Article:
March 5 1815: Napoleon’s Proclamations On His Return

Napoleon’s Proclamation to the French People on His Return from Elba, from Gap on March 5, 1815

“Frenchmen: The defection of the Duke of Castiglione (Augereau) delivered Lyons without defense to our enemies. The army, the command of which I had entrusted to him, was, by the number of its battalions, the courage and patriotism of the troops that composed it, in a condition to beat the Austrian troops opposed to it, and to arrive in time on the rear of the left flank of the army which threatened Paris. The victories of Champ-Aubert, Montmirail, Château-Thierry, Van Champs [Vauchamp], Mormons [Mormans], Montereau, Craone [Croanne], Reims [Rheims], Arcy-sur-Aube [Arcis-sur-Aube] and Saint-Dizier, the rising of the brave peasants of Lorraine and Champagne, of Alsace, Franche-Comté and Burgundy, and the position which I had taken at the rear of the hostile army, by cutting it off from its magazines, its parks of reserve, its convoys, and all the equipages, had placed it in a desperate situation. The French were never on the point of being more powerful, and the élite of the enemy’s army was lost without resource; it would have found a tomb in those vast plains which it had so mercilessly laid waste, when the treason of the Duke of Ragusa delivered up the capital and disorganized the army. The unexpected misconduct of these two generals, who betrayed at once their country, their prince, and their benefactor, changed the fate of the war; the situation of the enemy was such that, at the close of the action which took place before Paris, he was without ammunition, in consequence of his separation from his parks of reserve. In these new and distressing circumstances, my heart was torn, but my mind remained immovable; I only consulted the interests of the country; I banished myself to a rock in the middle of the sea; my life was yours, and might still be useful to you. Frenchmen: In my exile I heard your complaints and your wishes; you accused my long slumber; you reproached me with sacrificing the welfare of the country to my repose. I have traversed the seas through perils of every kind; I return among you to reclaim my rights, which are yours.”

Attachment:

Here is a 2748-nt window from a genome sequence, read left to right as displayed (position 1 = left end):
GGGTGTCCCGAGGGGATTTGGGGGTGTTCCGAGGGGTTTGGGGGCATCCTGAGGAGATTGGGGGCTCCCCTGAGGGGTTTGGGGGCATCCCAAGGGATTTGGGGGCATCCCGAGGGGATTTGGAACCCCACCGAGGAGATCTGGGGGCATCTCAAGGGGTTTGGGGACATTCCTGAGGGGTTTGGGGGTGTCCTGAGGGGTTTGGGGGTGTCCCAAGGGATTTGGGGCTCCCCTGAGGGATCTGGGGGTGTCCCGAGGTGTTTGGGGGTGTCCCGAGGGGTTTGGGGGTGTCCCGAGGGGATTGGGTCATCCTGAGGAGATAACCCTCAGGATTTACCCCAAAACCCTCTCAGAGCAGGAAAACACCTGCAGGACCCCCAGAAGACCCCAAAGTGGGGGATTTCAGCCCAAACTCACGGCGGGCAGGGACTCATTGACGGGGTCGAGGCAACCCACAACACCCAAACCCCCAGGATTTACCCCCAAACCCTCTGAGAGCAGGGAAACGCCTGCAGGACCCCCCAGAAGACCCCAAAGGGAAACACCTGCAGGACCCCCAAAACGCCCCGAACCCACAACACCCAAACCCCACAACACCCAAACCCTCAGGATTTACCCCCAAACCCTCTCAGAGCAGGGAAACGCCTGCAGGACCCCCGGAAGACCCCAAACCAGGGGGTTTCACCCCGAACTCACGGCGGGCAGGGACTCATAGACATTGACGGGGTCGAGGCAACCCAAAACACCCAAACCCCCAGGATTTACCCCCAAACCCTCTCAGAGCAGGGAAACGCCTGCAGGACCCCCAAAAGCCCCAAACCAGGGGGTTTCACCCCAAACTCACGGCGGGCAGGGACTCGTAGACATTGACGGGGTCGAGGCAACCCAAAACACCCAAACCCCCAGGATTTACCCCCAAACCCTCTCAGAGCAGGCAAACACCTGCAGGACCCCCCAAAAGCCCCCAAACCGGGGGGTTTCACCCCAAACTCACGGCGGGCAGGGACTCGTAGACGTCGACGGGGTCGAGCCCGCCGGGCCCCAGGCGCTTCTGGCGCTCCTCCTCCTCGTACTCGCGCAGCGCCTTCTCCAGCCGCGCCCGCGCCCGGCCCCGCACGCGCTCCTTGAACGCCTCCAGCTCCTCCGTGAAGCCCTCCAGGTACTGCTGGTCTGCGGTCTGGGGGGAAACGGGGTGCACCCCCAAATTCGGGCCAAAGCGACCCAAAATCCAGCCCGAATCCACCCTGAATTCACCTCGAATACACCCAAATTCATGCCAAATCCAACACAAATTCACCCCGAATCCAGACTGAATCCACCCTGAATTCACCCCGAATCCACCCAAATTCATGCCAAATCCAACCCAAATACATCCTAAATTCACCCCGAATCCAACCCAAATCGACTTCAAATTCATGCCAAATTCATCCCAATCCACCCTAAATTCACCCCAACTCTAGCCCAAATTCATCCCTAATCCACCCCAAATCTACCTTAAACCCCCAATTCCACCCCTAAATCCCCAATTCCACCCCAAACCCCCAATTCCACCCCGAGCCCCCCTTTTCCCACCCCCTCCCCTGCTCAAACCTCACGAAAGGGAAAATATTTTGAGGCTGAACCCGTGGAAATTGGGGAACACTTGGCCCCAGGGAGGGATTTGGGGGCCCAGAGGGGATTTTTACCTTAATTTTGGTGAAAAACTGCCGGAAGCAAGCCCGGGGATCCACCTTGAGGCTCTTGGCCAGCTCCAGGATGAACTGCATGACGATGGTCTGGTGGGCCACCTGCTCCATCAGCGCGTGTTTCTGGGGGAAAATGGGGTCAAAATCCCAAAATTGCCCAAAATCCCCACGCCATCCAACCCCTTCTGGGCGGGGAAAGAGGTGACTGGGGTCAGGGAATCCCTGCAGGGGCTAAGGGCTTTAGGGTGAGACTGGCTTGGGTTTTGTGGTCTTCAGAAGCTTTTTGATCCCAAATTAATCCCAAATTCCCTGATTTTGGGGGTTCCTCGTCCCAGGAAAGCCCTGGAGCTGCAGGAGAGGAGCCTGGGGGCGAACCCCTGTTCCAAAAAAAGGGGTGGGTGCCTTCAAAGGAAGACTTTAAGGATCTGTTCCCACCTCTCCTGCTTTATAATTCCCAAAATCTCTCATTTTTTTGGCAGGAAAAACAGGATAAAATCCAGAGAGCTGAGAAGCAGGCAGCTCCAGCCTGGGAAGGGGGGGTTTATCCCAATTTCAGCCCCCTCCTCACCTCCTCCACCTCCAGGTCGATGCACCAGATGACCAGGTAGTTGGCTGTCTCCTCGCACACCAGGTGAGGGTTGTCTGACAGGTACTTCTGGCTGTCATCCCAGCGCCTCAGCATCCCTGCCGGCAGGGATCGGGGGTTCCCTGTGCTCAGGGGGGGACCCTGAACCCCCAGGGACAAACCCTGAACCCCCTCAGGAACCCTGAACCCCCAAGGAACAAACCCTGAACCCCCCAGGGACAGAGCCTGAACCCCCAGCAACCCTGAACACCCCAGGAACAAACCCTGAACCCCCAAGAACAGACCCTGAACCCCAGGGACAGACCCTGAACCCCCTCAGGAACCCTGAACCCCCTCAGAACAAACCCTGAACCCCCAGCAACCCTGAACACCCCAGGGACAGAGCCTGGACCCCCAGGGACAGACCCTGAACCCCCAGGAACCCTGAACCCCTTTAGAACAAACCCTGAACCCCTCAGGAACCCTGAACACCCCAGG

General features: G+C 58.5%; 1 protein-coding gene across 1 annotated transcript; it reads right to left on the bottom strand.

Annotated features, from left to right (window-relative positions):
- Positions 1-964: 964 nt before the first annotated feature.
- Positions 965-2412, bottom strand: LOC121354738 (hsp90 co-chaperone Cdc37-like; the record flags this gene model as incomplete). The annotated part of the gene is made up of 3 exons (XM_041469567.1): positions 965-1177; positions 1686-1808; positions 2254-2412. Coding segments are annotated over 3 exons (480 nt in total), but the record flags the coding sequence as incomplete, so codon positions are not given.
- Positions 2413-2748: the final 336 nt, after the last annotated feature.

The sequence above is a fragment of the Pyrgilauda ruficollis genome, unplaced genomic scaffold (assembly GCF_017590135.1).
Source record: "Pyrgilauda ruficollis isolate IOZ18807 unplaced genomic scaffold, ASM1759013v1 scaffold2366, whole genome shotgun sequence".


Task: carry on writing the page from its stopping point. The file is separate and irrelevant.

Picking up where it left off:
Proclamation to the Army 

“Soldiers: We have not been conquered; two men, sprung from our ranks, have betrayed our laurels, their country, their benefactor, and their prince. Those whom we have beheld for twenty-five years traversing all Europe to raise up enemies against us, who have spent their lives in fighting against us in the ranks of foreign armies, and in cursing our beautiful France, shall they pretend to command or enchain our eagles?—they who have never been able to look them in the face. Shall we suffer them to inherit the fruit of our glorious toils, to take possession of our honors, of our fortunes; to calumniate and revile our glory? If their reign were to continue all would be lost, even the recollection of those memorable days. With what fury they misrepresent them! They seek to tarnish what the world admires; and if there still remain defenders of our glory, they are to be found among those very enemies whom we have confronted in the field of battle. Soldiers: in my exile I have heard your voice; I have come back in spite of all obstacles, and all dangers. Your general, called to the throne by the choice of the people, and raised on your shields, is restored to you; come and join him. Mount the tri-colored cockade; you wore it in the days of our greatness. We must never forget that we have been the masters of nations; but we must not suffer any to intermeddle with our affairs. Who would pretend to be master over us? Who would have the power? Resume those eagles which you had at Ulm, at Austerlitz, at Jena, at Eylau, at Wagram, at Friedland, at Tudela, at Eckmuhl, at Essling, at Smolensk, at the Moskowa, at Lutzen, at Wurtchen, at Montmirail. The veterans of the armies if the Sambre and Meuse, of the Rhine, of Italy, of Egypt, of the West, of the Grand Army, are illuminated; their honorable scars are stained; their successes would be crimes; the brave would be rebels, if, as the enemies of the people pretend, the legitimate sovereigns were in the midst of foreign armies. Honors, recompenses, favors, are reserved for those who have served against the country and against us. Soldiers: Come and range yourselves under the banners of your chief; his existence is only made up of yours; his interest, his honor. His glory, are no other than your interest, your honor, and your glory. Victory shall march at a charging step; the eagle, with the national colors, shall fly from steeple to steeple, till it reaches the towers of Notre Dame. Then you will be able to show your scars with honor; then you will be able to boast of what you have done; you will be the liberators of your country! In your old age, surrounded and looked up to by your fellow citizens, they will listen to you with respect as you recount your high deeds; you will each of you be able to say with pride, ‘And I also made part of that grand army which entered twice within the walls of Vienna, within those of Rome, of Berlin, of Madrid, of Moscow, and which delivered Paris from the stain which treason and the presence of the enemy had imprinted upon it.’ Honor to those brave soldiers, the glory of their country!”

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